Grab your camera and go to the Rodeo

                                                                                                    I had finally reached Olympic games overdose. I enjoyed watching the Olympics, but in British Columbia, Olympics coverage was everywhere. Every radio station, television network, newspaper, and conversation had something about what was happening and I couldn’t get away from it. However, now they are over and I expect many (ok, I guess I’m included in this) might be going through some sort of withdrawal.

     

Well, for those who enjoyed watching and applauding athletes at their best I found a great way to get out of that withdrawal, however, they just need to be willing to get up off the couch and leave the comfort of their air-conditioned home.  Happening right now all over North America there is that time-honored tradition of the western Rodeo. Each year I look forward to the annual Prichard Rodeo. There are others all over BC that are worth attending, but I’m lucky because, “just down the road apiece” from my country home is the Pritchard Rodeo grounds.

As I strolled down the dirt lane to the bleachers, concessions, and rodeo arena, I looked around and could see some of my neighbors lounging in the fenced off beer garden, and others with their children waiting in the shaded bleachers. Then, of course, I checked out the photographers standing at the railing readying their equipment.  The first friendly face was local news photojournalist Hugo Yuen; we exchanged greetings, talked a bit before he left to get some of the participant names. He had a list to cover for his paper, so he was shooting fast and leaving.

I wandered on, watching photographers positioning themselves along the railing, I wanted to see what cameras they were using, and waved at the arena manager, Don Swift, as he readied participants and turned to see professional rodeo photographer Bernie Hudyma striding towards me. I knew I would see him there. He’s a good photographer and I always like to hear what he has to say. I’m sure many of the rodeo participants were also glad to see him arena side because of the pictures he will have waiting for them.

 

For those that haven’t yet photographed a rodeo, I’ll begin with the words, “Grab your hat and camera and do it!” You will have fun and get enjoyable pictures to share with friends and relatives.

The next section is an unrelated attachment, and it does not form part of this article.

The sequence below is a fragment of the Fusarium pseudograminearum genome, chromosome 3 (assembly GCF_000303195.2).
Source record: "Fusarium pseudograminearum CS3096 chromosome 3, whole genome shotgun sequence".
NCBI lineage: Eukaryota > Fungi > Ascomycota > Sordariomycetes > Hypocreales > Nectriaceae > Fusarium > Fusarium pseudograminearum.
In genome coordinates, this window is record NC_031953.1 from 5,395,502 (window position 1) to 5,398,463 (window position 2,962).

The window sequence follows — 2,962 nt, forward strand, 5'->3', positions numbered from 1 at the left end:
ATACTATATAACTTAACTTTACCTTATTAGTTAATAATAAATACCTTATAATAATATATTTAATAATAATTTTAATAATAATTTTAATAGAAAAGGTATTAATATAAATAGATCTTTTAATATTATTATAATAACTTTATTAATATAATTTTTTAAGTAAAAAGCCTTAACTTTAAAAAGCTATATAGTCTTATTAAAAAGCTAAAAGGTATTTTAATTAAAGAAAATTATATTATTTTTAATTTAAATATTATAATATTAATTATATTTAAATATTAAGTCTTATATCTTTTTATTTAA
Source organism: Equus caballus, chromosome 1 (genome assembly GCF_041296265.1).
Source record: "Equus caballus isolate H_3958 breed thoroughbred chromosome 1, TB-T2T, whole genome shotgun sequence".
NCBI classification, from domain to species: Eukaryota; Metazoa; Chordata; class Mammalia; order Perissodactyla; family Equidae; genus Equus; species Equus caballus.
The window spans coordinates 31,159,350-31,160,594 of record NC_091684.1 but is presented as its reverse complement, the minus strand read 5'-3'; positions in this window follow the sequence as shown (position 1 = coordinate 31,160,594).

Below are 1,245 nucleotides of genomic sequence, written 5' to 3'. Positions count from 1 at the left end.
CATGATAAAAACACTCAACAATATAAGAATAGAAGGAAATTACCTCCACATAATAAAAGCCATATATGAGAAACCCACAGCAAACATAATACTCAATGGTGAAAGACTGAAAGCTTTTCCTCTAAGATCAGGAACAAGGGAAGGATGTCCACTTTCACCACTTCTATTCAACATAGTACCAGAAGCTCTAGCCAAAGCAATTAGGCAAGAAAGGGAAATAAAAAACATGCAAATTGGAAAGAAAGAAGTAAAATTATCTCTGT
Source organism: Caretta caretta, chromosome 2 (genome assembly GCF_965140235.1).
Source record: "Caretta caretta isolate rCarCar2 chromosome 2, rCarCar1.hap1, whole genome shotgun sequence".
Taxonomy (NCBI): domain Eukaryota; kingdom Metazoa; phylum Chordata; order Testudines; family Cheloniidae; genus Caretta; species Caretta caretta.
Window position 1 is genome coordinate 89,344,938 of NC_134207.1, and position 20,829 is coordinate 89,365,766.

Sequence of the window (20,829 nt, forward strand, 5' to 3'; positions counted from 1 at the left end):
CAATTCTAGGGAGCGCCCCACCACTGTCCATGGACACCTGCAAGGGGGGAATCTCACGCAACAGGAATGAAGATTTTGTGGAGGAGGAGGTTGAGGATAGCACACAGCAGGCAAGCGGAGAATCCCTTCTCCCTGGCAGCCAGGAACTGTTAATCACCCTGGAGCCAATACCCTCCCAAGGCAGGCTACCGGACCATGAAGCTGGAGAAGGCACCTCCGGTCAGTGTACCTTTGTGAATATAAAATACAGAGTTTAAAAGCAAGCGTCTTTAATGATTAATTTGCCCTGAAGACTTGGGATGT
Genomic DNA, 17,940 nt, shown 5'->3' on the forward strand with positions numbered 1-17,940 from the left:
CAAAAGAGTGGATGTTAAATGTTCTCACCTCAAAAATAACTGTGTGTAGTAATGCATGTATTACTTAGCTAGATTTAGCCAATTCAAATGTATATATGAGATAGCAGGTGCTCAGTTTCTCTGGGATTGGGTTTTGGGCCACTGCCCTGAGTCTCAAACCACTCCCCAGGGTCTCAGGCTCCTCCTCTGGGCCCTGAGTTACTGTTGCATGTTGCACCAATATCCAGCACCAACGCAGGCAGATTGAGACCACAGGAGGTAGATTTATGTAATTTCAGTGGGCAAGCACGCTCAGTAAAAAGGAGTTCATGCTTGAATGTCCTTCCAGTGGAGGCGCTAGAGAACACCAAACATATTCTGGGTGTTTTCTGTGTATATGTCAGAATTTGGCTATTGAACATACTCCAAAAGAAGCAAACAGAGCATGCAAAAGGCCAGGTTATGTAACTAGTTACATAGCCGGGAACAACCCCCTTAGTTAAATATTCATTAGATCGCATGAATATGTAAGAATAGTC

Here one can see drama, explosive action, anticipation, heartbreak, defeat, excitement, athletic prowess, both male and female physical excellence, teamwork, sportsmanship and, of course, triumph. Then there isn’t, in my opinion, anything much better than attending a rodeo. And for those of us that are dedicated photographers, the action of a rodeo is the perfect way to spend the day.

My advice for first-timers is to get a DSLR. Little point and shoot cameras are great for taking pictures of family groups, and subjects moving slowly in one direction, but you won’t find much of that at the rodeo. When you shoot with the DSLR take the camera off the “P” mode and select  “A”, or  “S” mode if you own a Nikon, or on a Canon select AV or TV. Aperture priority means the photographer selects the aperture and the camera chooses the shutter speed. In shutter priority, it is the other way around, the photographer selects the shutter speed and the camera controls the aperture.

Fast moving, quick changing, rodeo subjects jump into the sky, quickly increase or close the distance from where the action began and, of course, constantly change the exposure by bouncing in and out of bright sun and deep shade.  While following the constantly changing scenarios it all happens very fast, and all one really needs is to control one part of the exposure equation.  Whether that is the shutter or the aperture really depends on what is important.

For example, when I am photographing the directional motion of horse racing or drag racing I prefer shutter priority. When at the rodeo I want more depth of field. That’s the field of focus in front of and behind my subject. Those horses and bulls move fast and I don’t want one moving out of my area of sharpness before I can refocus.

I suggest a zoom lens that goes to at least 200mm. Most modern lenses focus fast enough, following the action, and setting the focus takes a bit of practice, but there is lots of time to experiment at a rodeo, so just shoot and shoot and shoot. As I wrote, if you haven’t yet photographed a rodeo, grab your hat and camera and do it! Find a rodeo near your home and have fun.

My website is at www.enmanscamera.com

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